In response to the Cooks' objections, Sunrise's counsel asserted that the instruction was proper because, as the Cooks' opening argument stated, the issue to be decided by the jury was "who is responsible." According to Sunrise, the purpose of its proposed instruction was to remind the jury that the mere happening of a bad result does not mean that anyone is responsible. Moreover, Sunrise reminded the district court that something more than an accident and consequent injury was required to demonstrate negligence, particularly when the Cooks' expert had repeatedly testified that one risk associated with this type of surgery was the loss of limbs resulting from a risk of damage to arteries and veins. Sunrise further argued that if the court refused to give its proposed instruction, it would support the Cooks' argument that simply because something bad happened, someone must be held accountable, but, Sunrise asserted, the Cooks were required to prove that negligence occurred.

Following these arguments, the district court concluded that the jury instruction was a correct statement of the law. Again, the Cooks' counsel objected stating that the proposed instruction was not an accurate Gunlock instruction.

The jury returned a quotient verdict, six to two, in favor of Sunrise, upon which the district court entered judgment and later awarded costs. These consolidated appeals followed.

DISCUSSION

The Cooks' objection to the proposed instruction

As an initial matter, Sunrise contends that, on appeal, the Cooks have waived their challenge to the jury instruction because a proper objection to the jury instruction was not raised in the district court. The Cooks assert that their objection sufficiently preserved the issue for our review because their counsel's statement that the proffered language was not "an appropriate [Gunlock] instruction" put the district court on notice that Sunrise's language should have been reviewed further.

With regard to the proper manner of objecting to a proposed jury instruction so that the challenge is preserved for appellate review, NRCP 51(c) provides that a party objecting to an instruction, or the failure to give an instruction, must "distinctly" state the matter objected to and the grounds for the objection. Objections are sufficient when they serve NRCP 51(c)'s purpose to give the trial court the opportunity to correct the potential error by focusing the court's attention on the alleged error.3 This does not require that counsel give a discourse on the applicable law.4 Indeed, we have held that providing the district court with a citation to relevant legal authority in support of the objection satisfies the requirements of NRCP 51(c).5 A general objection, however, is not sufficient to preserve the issue on appeal, unless there is plain error.6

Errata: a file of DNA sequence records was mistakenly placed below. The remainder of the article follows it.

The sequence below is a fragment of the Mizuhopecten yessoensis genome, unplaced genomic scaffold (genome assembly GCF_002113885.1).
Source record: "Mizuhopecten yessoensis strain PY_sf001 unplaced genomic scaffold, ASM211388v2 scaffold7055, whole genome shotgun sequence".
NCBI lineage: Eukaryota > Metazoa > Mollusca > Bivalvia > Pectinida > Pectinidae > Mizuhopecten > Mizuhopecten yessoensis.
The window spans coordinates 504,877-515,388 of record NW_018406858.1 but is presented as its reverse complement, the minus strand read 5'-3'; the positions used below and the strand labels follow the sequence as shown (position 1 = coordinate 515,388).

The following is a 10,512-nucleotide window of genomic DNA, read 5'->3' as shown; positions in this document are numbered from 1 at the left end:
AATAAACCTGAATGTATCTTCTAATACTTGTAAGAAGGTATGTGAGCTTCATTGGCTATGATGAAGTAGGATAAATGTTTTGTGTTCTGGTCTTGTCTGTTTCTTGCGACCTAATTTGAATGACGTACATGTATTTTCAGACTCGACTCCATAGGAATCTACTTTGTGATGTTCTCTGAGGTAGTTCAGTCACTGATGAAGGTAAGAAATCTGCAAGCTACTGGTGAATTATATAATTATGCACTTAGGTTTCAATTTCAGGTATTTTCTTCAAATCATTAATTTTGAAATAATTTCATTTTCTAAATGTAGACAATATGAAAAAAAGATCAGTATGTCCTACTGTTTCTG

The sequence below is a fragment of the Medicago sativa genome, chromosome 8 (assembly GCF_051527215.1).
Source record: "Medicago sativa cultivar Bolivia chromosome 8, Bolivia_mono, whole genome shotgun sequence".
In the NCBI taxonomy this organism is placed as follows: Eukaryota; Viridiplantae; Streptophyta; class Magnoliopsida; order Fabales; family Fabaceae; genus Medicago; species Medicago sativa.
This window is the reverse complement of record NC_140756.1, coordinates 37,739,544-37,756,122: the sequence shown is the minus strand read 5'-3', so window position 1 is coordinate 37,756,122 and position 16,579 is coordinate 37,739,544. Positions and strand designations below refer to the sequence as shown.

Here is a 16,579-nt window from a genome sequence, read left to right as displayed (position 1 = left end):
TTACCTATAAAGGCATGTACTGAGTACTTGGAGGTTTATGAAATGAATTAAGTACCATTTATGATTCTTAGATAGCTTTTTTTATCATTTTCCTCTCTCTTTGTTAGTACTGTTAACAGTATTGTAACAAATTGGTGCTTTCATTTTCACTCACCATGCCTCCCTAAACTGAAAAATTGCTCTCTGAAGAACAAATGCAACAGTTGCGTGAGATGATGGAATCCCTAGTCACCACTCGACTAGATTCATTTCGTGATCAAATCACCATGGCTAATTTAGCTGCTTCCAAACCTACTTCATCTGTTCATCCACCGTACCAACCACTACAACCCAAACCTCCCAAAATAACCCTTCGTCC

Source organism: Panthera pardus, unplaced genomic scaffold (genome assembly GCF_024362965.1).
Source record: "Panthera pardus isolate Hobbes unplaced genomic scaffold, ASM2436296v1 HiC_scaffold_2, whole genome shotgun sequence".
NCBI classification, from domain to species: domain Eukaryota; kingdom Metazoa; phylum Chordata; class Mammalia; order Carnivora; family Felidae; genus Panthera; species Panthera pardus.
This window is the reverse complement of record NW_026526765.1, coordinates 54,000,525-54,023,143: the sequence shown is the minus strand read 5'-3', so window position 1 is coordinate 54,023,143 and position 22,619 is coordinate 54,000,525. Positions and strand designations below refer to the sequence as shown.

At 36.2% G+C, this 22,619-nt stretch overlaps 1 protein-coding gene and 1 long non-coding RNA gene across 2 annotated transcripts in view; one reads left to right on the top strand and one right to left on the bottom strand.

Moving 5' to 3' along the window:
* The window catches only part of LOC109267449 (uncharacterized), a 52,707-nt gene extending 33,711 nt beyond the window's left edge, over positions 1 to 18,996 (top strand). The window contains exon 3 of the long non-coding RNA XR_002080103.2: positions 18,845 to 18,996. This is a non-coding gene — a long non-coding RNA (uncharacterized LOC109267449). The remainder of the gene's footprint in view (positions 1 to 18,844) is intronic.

In this case, at the hearing to settle the jury instruction, the Cooks objected to Sunrise's proposed instruction because it was not a proper "mere happening" instruction under this court's 1962 opinion, Gunlock v. New Frontier Hotel,7 The Cooks' counsel stated twice that the proffered language was not a proper Gunlock instruction. Moreover, the Cooks' objection, together with Sunrise's argument, informed the district court what the main issue for the jury's determination was— who was responsible for the loss of Mrs. Cook's limb. Thus, the district court was on notice that the language of Sunrise's proposed jury instruction should have been reviewed further, and the court was provided with a citation to pertinent authority. The need for further review should have been particularly evident, because Gunlock is a Nevada Supreme Court case and, as Sunrise acknowledged to the district court, its given instruction was based on a South Dakota Supreme Court case.8

Sunrise's argument that the Cooks' objection was not adequately preserved because they were required to specifically state to the district court the exact language that should have been added is unpersuasive, since under NRCP 51(c), the Cooks' objection needed only to focus the district court's attention on the alleged error, which it did. Accordingly, the Cooks' objection to giving the "mere happening" instruction was properly preserved for appeal.

Jury instruction was misstatement of Nevada law

Having concluded that the Cooks properly preserved the jury instruction issue for our review, we next consider whether the proffered instruction was a misstatement of the law. We review de novo the claimed error that a proffered instruction is an incorrect statement of the law.9

Here, the Cooks' theory of liability against Sunrise rested on Sunrise's alleged negligence in failing to provide adequate equipment, as requested by Mrs. Cook's treating...